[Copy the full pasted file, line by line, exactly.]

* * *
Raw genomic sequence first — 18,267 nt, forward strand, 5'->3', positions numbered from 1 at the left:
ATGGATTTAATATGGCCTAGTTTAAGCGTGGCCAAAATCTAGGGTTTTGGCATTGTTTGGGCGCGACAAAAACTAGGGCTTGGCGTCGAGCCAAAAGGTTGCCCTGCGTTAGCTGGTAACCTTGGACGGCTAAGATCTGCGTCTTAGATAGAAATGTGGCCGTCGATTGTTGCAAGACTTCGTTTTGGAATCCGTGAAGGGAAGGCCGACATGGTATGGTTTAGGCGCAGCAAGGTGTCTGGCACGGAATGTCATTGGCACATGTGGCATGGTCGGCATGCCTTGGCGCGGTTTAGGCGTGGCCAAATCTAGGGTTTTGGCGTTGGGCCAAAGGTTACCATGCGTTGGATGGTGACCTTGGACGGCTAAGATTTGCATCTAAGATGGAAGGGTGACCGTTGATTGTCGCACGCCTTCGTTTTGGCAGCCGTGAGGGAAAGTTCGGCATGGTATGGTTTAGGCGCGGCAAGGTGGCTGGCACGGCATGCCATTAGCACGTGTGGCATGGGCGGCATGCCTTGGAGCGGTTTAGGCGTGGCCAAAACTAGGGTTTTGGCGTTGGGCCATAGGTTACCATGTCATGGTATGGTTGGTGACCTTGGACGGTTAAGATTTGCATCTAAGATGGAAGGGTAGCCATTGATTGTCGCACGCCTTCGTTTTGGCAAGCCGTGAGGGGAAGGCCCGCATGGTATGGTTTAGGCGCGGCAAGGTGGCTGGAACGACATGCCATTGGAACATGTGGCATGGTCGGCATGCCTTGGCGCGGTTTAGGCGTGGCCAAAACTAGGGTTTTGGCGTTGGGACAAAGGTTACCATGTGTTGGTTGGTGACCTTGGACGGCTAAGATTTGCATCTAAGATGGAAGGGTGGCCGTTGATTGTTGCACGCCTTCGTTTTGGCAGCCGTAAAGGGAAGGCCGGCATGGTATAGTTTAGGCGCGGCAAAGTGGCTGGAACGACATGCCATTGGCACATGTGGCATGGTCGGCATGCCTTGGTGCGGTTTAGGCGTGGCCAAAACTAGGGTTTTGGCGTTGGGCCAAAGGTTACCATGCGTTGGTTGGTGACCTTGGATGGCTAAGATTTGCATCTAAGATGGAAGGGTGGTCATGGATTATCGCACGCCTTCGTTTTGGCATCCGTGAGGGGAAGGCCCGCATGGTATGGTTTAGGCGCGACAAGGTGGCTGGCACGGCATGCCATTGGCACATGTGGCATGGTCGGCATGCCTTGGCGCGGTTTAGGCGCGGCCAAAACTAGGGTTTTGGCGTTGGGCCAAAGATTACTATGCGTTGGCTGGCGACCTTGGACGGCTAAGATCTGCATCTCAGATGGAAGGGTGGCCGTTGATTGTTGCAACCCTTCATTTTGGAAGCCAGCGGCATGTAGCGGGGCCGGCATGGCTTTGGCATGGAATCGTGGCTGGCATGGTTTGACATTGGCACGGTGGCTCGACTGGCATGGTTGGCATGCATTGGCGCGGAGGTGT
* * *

Raw genomic sequence first — 18,267 nt, forward strand, 5'->3', positions numbered from 1 at the left:
ATGGATTTAATATGGCCTAGTTTAAGCGTGGCCAAAATCTAGGGTTTTGGCATTGTTTGGGCGCGACAAAAACTAGGGCTTGGCGTCGAGCCAAAAGGTTGCCCTGCGTTAGCTGGTAACCTTGGACGGCTAAGATCTGCGTCTTAGATAGAAATGTGGCCGTCGATTGTTGCAAGACTTCGTTTTGGAATCCGTGAAGGGAAGGCCGACATGGTATGGTTTAGGCGCAGCAAGGTGTCTGGCACGGAATGTCATTGGCACATGTGGCATGGTCGGCATGCCTTGGCGCGGTTTAGGCGTGGCCAAATCTAGGGTTTTGGCGTTGGGCCAAAGGTTACCATGCGTTGGATGGTGACCTTGGACGGCTAAGATTTGCATCTAAGATGGAAGGGTGACCGTTGATTGTCGCACGCCTTCGTTTTGGCAGCCGTGAGGGAAAGTTCGGCATGGTATGGTTTAGGCGCGGCAAGGTGGCTGGCACGGCATGCCATTAGCACGTGTGGCATGGGCGGCATGCCTTGGAGCGGTTTAGGCGTGGCCAAAACTAGGGTTTTGGCGTTGGGCCATAGGTTACCATGTCATGGTATGGTTGGTGACCTTGGACGGTTAAGATTTGCATCTAAGATGGAAGGGTAGCCATTGATTGTCGCACGCCTTCGTTTTGGCAAGCCGTGAGGGGAAGGCCCGCATGGTATGGTTTAGGCGCGGCAAGGTGGCTGGAACGACATGCCATTGGAACATGTGGCATGGTCGGCATGCCTTGGCGCGGTTTAGGCGTGGCCAAAACTAGGGTTTTGGCGTTGGGACAAAGGTTACCATGTGTTGGTTGGTGACCTTGGACGGCTAAGATTTGCATCTAAGATGGAAGGGTGGCCGTTGATTGTTGCACGCCTTCGTTTTGGCAGCCGTAAAGGGAAGGCCGGCATGGTATAGTTTAGGCGCGGCAAAGTGGCTGGAACGACATGCCATTGGCACATGTGGCATGGTCGGCATGCCTTGGTGCGGTTTAGGCGTGGCCAAAACTAGGGTTTTGGCGTTGGGCCAAAGGTTACCATGCGTTGGTTGGTGACCTTGGATGGCTAAGATTTGCATCTAAGATGGAAGGGTGGTCATGGATTATCGCACGCCTTCGTTTTGGCATCCGTGAGGGGAAGGCCCGCATGGTATGGTTTAGGCGCGACAAGGTGGCTGGCACGGCATGCCATTGGCACATGTGGCATGGTCGGCATGCCTTGGCGCGGTTTAGGCGCGGCCAAAACTAGGGTTTTGGCGTTGGGCCAAAGATTACTATGCGTTGGCTGGCGACCTTGGACGGCTAAGATCTGCATCTCAGATGGAAGGGTGGCCGTTGATTGTTGCAACCCTTCATTTTGGAAGCCAGCGGCATGTAGCGGGGCCGGCATGGCTTTGGCATGGAATCGTGGCTGGCATGGTTTGACATTGGCACGGTGGCTCGACTGGCATGGTTGGCATGCATTGGCGCGGAGGTGT